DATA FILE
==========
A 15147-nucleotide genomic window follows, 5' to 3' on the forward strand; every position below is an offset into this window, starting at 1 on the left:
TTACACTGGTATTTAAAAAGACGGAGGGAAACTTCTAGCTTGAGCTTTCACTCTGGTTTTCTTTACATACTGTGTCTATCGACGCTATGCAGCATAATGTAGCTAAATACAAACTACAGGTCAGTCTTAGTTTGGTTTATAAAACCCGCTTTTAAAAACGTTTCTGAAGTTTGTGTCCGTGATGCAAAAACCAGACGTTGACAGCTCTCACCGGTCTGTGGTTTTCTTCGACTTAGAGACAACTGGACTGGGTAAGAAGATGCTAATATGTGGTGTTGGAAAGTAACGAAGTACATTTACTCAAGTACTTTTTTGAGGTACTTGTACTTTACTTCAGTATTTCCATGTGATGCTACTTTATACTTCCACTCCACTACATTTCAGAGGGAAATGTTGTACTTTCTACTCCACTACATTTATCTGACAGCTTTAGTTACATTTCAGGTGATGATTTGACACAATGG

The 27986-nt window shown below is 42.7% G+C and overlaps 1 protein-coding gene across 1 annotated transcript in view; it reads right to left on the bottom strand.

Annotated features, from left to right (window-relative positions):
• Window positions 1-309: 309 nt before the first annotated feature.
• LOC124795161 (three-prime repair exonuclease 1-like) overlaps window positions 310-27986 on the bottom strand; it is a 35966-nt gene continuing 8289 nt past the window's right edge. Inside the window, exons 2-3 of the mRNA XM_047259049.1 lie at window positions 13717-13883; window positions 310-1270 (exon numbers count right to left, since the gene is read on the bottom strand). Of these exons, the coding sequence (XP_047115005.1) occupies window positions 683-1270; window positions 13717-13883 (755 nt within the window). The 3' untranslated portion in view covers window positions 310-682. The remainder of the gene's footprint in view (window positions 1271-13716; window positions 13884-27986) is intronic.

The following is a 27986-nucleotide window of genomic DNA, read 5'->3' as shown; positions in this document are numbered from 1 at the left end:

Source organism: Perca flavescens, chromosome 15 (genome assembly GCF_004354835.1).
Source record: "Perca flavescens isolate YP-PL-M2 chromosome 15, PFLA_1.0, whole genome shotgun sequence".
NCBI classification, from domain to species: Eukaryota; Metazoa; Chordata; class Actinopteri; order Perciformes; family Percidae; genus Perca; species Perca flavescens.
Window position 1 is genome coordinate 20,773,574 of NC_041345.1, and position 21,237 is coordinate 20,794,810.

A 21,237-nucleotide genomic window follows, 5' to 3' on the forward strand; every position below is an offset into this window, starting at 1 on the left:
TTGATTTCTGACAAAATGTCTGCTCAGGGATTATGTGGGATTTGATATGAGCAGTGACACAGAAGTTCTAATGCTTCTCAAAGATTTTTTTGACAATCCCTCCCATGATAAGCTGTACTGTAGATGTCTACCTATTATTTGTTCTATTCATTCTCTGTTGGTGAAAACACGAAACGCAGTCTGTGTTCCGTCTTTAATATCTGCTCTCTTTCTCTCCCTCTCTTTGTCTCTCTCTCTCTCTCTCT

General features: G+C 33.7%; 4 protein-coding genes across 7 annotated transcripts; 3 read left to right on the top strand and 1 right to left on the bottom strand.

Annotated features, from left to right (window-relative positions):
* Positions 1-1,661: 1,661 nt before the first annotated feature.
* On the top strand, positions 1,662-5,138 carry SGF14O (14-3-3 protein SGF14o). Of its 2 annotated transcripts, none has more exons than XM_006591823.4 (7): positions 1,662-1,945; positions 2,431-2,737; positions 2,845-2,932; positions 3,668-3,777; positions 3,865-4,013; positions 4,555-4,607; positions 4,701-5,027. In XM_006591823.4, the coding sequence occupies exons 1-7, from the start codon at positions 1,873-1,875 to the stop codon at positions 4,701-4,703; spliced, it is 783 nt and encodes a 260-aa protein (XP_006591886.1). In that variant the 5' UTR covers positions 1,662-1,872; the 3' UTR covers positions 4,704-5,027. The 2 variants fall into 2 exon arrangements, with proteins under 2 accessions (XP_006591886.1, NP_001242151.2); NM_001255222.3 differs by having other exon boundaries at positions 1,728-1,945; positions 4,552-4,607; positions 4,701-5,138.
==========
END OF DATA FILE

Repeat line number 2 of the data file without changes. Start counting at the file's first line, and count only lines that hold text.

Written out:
TTACACTGGTATTTAAAAAGACGGAGGGAAACTTCTAGCTTGAGCTTTCACTCTGGTTTTCTTTACATACTGTGTCTATCGACGCTATGCAGCATAATGTAGCTAAATACAAACTACAGGTCAGTCTTAGTTTGGTTTATAAAACCCGCTTTTAAAAACGTTTCTGAAGTTTGTGTCCGTGATGCAAAAACCAGACGTTGACAGCTCTCACCGGTCTGTGGTTTTCTTCGACTTAGAGACAACTGGACTGGGTAAGAAGATGCTAATATGTGGTGTTGGAAAGTAACGAAGTACATTTACTCAAGTACTTTTTTGAGGTACTTGTACTTTACTTCAGTATTTCCATGTGATGCTACTTTATACTTCCACTCCACTACATTTCAGAGGGAAATGTTGTACTTTCTACTCCACTACATTTATCTGACAGCTTTAGTTACATTTCAGGTGATGATTTGACACAATGG